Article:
The Cincinnati Reds started the 2022 MLB season with a win over the defending World Series champion Atlanta Braves. The Reds 22-year-old pitching prospect Hunter Greene and his 100 mph heater tamed the Braves through five innings and Cincinnati won 6-3. The Reds would split four games with Atlanta, which was impressive considering Cincy lost a large part of its Wild Card team from a year ago.
Sonny Gray, Eugenio Suarez, and Jesse Winker were all traded and Nick Castellanos left in free agency. The Reds picked up lefty Mike Minor and OF Tommy Pham in the offseason. They still had former MVP Joey Votto, the reigning NL Rookie of the Year in Jonathan India, and two decent pitchers in Tyler Mahle and Luis Castillo. With some young pitchers like Greene and Nick Lodolo, the Reds were probably not going to get back to the playoffs. But, they could at least be competitive, right?
The Reds’ Peril
Well, not exactly. After the 2-2 start, the Reds lost 19 of their next 20 games. Only one of those games was a one-run loss. Seven of the 19 losses came by at least five runs. Remember Greene? After his season-opening win, the young Reds pitcher is now 1-5. His ERA has ballooned to 7.62. In his fifth start of the season, Greene gave up five home runs. Yes, that was in one game. He has now served up 11 dingers for the season.
The Reds pitching is awful. Currently, the team’s ERA is 6.40. The next worst team, Pittsburgh, has an ERA of 4.78. If the Reds continue on this pace, their team ERA will be the worst since the Philadelphia Phillies of 1930. To further drill in how bad Cincy’s pitching is, teams in the NL in 1930 hit over .300. This year’s NL is batting a collective .236.
Cincinnati is 30th in opponent runs per game allowing 6.25. They are also dead last in opponent OPS (.850) and they rank 29th in opponent batting average allowing hitters to bat .275. Another of the Reds’ problems is that they don’t hit all that well either. While they are a middle of the pack team in runs scored, Cincy is 22nd in homers per game, 23rd in OPS (.644), and 27th in team batting average (.218).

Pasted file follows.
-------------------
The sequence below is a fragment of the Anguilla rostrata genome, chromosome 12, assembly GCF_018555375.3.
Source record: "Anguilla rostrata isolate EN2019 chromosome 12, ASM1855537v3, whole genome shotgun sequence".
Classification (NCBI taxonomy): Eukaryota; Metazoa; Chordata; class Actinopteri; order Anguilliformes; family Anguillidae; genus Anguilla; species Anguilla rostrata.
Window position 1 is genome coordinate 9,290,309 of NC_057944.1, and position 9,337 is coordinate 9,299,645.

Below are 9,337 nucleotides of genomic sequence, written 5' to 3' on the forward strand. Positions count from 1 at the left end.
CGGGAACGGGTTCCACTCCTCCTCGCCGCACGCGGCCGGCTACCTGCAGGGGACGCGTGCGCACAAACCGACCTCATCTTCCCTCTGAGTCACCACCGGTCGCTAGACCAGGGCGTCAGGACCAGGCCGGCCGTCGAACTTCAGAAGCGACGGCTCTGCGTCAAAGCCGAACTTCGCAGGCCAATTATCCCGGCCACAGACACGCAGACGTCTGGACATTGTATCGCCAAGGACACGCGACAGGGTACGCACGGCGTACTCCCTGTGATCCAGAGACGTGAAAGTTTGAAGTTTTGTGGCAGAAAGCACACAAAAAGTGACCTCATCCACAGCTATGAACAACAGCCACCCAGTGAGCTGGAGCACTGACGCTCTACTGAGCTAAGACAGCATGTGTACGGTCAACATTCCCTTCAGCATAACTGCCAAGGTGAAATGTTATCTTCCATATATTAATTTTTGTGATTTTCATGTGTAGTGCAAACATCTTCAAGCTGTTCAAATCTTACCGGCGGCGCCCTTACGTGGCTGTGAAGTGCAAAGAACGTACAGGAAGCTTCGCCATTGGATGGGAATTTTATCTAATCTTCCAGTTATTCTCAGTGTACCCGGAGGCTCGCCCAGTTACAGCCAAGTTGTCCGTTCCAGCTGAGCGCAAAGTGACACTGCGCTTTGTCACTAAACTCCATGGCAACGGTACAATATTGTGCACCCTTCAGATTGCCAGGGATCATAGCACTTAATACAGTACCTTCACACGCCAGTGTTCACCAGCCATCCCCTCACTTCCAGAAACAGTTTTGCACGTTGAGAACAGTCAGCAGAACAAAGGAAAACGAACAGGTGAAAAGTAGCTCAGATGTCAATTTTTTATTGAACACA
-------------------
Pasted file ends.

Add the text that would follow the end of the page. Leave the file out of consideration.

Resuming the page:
Prior to playing on Friday, May 13, the Reds were 8-24 for a winning percentage of .250. In their two previous series, the Reds somehow managed to beat NL Central leader Milwaukee in two of three games and then beat the equally bad Pittsburgh Pirates in two of three. The Reds have won five of their last seven games, which means not long ago they were 3-20. That’s a winning percentage of .130.
Historically, the worst winning percentage in MLB history was the 1916 Athletics which went 36-117 (.235). Of the top five worst winning percentages in MLB history, the most recent was the 1962 Mets who went 40-120 (.250) in their first season in the majors. At their current pace, Cincinnati would lose 122 games and would break the franchise record for futility. The worst Reds team was the 1934 edition which finished 52-99 (.344).
After winning 83 games last year, the Reds Over/Under number for win totals was 73.5. As mentioned, if the Reds maintain their current pace, they will finish with a record of 40-122. The team’s World Series odds just shifted and the Reds are now the longest shot to win it all. They shared that spot with Baltimore until recently when the Reds World Series odds moved to +120000 at online sportsbooks.
And, it could be even worse. If the Reds do indeed end up with the worst record in MLB in 2022, they won’t even secure the No. 1 pick in the next MLB draft. The league is going to a lottery system with each of the 18 teams that don’t make the postseason having a shot at the No. 1 pick. If the Reds finish worst in MLB this year, they will have a 16.5 percent chance of getting the No. 1 pick next year.